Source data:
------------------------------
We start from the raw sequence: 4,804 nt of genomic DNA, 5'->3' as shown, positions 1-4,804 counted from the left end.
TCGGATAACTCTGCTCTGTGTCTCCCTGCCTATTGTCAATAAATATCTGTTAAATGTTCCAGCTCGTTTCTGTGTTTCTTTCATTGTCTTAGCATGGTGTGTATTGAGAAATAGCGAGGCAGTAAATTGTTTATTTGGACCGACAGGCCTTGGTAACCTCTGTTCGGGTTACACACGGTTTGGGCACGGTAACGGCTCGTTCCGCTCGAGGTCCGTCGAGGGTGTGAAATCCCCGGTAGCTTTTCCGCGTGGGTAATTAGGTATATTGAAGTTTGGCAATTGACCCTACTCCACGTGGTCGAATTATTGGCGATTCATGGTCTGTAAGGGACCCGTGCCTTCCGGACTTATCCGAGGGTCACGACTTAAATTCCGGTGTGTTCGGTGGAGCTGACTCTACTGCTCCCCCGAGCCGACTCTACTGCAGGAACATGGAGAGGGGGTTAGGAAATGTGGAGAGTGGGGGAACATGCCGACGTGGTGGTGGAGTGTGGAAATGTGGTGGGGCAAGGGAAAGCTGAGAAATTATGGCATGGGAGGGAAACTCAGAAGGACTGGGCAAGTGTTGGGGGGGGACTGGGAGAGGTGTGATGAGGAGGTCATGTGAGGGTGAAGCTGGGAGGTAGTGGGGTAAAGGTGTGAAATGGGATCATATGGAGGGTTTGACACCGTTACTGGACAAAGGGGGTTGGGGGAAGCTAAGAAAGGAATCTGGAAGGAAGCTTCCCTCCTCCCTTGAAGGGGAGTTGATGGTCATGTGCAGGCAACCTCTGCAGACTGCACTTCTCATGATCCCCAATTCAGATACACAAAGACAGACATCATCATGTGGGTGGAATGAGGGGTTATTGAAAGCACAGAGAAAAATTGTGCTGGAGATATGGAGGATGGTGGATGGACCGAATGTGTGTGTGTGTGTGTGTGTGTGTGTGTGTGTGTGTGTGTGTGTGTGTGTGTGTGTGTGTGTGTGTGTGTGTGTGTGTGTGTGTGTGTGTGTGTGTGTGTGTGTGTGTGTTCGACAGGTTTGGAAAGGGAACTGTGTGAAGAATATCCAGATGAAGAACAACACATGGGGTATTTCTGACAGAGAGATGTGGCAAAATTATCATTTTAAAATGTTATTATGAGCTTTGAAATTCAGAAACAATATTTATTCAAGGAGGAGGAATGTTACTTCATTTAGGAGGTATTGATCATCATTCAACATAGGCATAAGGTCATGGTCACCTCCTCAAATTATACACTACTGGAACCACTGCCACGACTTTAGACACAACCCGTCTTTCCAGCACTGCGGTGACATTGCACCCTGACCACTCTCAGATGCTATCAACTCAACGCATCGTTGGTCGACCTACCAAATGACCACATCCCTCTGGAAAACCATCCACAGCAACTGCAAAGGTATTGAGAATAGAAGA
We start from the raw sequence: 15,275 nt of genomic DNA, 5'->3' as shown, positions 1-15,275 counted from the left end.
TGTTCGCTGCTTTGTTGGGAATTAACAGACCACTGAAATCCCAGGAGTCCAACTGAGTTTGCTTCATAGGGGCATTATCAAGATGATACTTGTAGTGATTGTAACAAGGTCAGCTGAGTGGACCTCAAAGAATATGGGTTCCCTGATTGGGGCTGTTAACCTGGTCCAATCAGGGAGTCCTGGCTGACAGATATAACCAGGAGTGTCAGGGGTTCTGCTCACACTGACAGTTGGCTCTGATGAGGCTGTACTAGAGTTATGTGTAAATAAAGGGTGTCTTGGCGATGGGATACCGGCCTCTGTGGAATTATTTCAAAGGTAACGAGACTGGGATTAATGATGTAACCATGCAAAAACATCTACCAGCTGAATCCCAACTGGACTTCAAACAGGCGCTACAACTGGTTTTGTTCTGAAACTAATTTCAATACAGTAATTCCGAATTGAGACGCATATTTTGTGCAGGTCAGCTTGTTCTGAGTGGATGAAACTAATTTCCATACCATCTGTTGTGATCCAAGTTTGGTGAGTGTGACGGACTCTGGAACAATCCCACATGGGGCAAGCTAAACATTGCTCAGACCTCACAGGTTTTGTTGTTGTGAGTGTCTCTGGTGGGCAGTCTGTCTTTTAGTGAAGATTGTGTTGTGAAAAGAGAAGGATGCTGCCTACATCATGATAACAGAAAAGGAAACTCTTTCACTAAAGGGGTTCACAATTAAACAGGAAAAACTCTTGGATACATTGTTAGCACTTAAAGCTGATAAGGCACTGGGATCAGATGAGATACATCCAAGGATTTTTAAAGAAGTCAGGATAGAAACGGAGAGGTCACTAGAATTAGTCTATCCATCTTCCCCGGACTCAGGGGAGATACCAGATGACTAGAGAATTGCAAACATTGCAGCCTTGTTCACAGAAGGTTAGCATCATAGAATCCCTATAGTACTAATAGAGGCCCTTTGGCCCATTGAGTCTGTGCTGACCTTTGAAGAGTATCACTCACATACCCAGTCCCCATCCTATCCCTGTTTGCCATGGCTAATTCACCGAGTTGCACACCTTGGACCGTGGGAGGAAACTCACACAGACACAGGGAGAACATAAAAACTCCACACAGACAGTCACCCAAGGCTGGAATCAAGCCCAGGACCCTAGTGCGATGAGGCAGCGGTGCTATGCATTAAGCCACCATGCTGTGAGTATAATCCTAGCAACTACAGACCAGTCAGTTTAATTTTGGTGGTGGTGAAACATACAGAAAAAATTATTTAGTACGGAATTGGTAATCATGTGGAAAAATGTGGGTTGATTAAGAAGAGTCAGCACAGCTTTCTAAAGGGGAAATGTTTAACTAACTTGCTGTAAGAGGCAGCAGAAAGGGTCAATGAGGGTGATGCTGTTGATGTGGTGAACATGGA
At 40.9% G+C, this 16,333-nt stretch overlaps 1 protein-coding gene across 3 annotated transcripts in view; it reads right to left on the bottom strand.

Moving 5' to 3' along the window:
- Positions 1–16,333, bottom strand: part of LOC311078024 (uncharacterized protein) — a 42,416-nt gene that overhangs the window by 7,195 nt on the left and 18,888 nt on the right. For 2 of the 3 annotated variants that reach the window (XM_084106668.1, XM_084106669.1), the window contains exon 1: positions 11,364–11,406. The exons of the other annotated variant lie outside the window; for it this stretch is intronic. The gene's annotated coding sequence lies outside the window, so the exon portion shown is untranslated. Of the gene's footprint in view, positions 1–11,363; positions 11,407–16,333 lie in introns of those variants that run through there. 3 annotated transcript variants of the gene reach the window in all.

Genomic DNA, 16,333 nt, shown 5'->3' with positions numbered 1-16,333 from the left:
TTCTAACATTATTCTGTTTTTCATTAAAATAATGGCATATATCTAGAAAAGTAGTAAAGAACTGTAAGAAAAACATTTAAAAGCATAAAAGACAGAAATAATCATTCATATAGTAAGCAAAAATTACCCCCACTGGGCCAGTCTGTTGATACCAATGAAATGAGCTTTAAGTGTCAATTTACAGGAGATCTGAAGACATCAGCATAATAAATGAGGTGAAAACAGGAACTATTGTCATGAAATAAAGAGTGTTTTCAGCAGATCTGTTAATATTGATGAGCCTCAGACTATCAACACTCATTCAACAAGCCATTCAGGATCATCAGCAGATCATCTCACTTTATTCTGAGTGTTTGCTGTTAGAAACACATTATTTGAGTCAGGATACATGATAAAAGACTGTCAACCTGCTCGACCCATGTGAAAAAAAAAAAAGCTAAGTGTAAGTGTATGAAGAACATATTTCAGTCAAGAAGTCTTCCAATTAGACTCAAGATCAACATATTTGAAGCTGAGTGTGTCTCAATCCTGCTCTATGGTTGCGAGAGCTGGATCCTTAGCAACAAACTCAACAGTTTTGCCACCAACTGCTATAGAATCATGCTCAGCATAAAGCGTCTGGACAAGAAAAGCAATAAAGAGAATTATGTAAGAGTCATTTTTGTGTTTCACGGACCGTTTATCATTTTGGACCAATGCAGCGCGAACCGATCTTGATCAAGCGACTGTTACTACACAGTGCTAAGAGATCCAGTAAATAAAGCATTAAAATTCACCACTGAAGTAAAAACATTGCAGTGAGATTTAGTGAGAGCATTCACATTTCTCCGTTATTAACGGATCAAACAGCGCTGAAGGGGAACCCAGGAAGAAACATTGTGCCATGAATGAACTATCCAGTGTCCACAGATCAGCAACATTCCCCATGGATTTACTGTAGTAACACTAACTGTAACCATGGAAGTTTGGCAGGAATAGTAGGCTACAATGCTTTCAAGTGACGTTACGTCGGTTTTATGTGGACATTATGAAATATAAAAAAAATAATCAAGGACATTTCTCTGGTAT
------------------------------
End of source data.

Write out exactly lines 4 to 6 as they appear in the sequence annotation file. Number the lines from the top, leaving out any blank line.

TGTTCGCTGCTTTGTTGGGAATTAACAGACCACTGAAATCCCAGGAGTCCAACTGAGTTTGCTTCATAGGGGCATTATCAAGATGATACTTGTAGTGATTGTAACAAGGTCAGCTGAGTGGACCTCAAAGAATATGGGTTCCCTGATTGGGGCTGTTAACCTGGTCCAATCAGGGAGTCCTGGCTGACAGATATAACCAGGAGTGTCAGGGGTTCTGCTCACACTGACAGTTGGCTCTGATGAGGCTGTACTAGAGTTATGTGTAAATAAAGGGTGTCTTGGCGATGGGATACCGGCCTCTGTGGAATTATTTCAAAGGTAACGAGACTGGGATTAATGATGTAACCATGCAAAAACATCTACCAGCTGAATCCCAACTGGACTTCAAACAGGCGCTACAACTGGTTTTGTTCTGAAACTAATTTCAATACAGTAATTCCGAATTGAGACGCATATTTTGTGCAGGTCAGCTTGTTCTGAGTGGATGAAACTAATTTCCATACCATCTGTTGTGATCCAAGTTTGGTGAGTGTGACGGACTCTGGAACAATCCCACATGGGGCAAGCTAAACATTGCTCAGACCTCACAGGTTTTGTTGTTGTGAGTGTCTCTGGTGGGCAGTCTGTCTTTTAGTGAAGATTGTGTTGTGAAAAGAGAAGGATGCTGCCTACATCATGATAACAGAAAAGGAAACTCTTTCACTAAAGGGGTTCACAATTAAACAGGAAAAACTCTTGGATACATTGTTAGCACTTAAAGCTGATAAGGCACTGGGATCAGATGAGATACATCCAAGGATTTTTAAAGAAGTCAGGATAGAAACGGAGAGGTCACTAGAATTAGTCTATCCATCTTCCCCGGACTCAGGGGAGATACCAGATGACTAGAGAATTGCAAACATTGCAGCCTTGTTCACAGAAGGTTAGCATCATAGAATCCCTATAGTACTAATAGAGGCCCTTTGGCCCATTGAGTCTGTGCTGACCTTTGAAGAGTATCACTCACATACCCAGTCCCCATCCTATCCCTGTTTGCCATGGCTAATTCACCGAGTTGCACACCTTGGACCGTGGGAGGAAACTCACACAGACACAGGGAGAACATAAAAACTCCACACAGACAGTCACCCAAGGCTGGAATCAAGCCCAGGACCCTAGTGCGATGAGGCAGCGGTGCTATGCATTAAGCCACCATGCTGTGAGTATAATCCTAGCAACTACAGACCAGTCAGTTTAATTTTGGTGGTGGTGAAACATACAGAAAAAATTATTTAGTACGGAATTGGTAATCATGTGGAAAAATGTGGGTTGATTAAGAAGAGTCAGCACAGCTTTCTAAAGGGGAAATGTTTAACTAACTTGCTGTAAGAGGCAGCAGAAAGGGTCAATGAGGGTGATGCTGTTGATGTGGTGAACATGGA
At 40.9% G+C, this 16,333-nt stretch overlaps 1 protein-coding gene across 3 annotated transcripts in view; it reads right to left on the bottom strand.

Moving 5' to 3' along the window: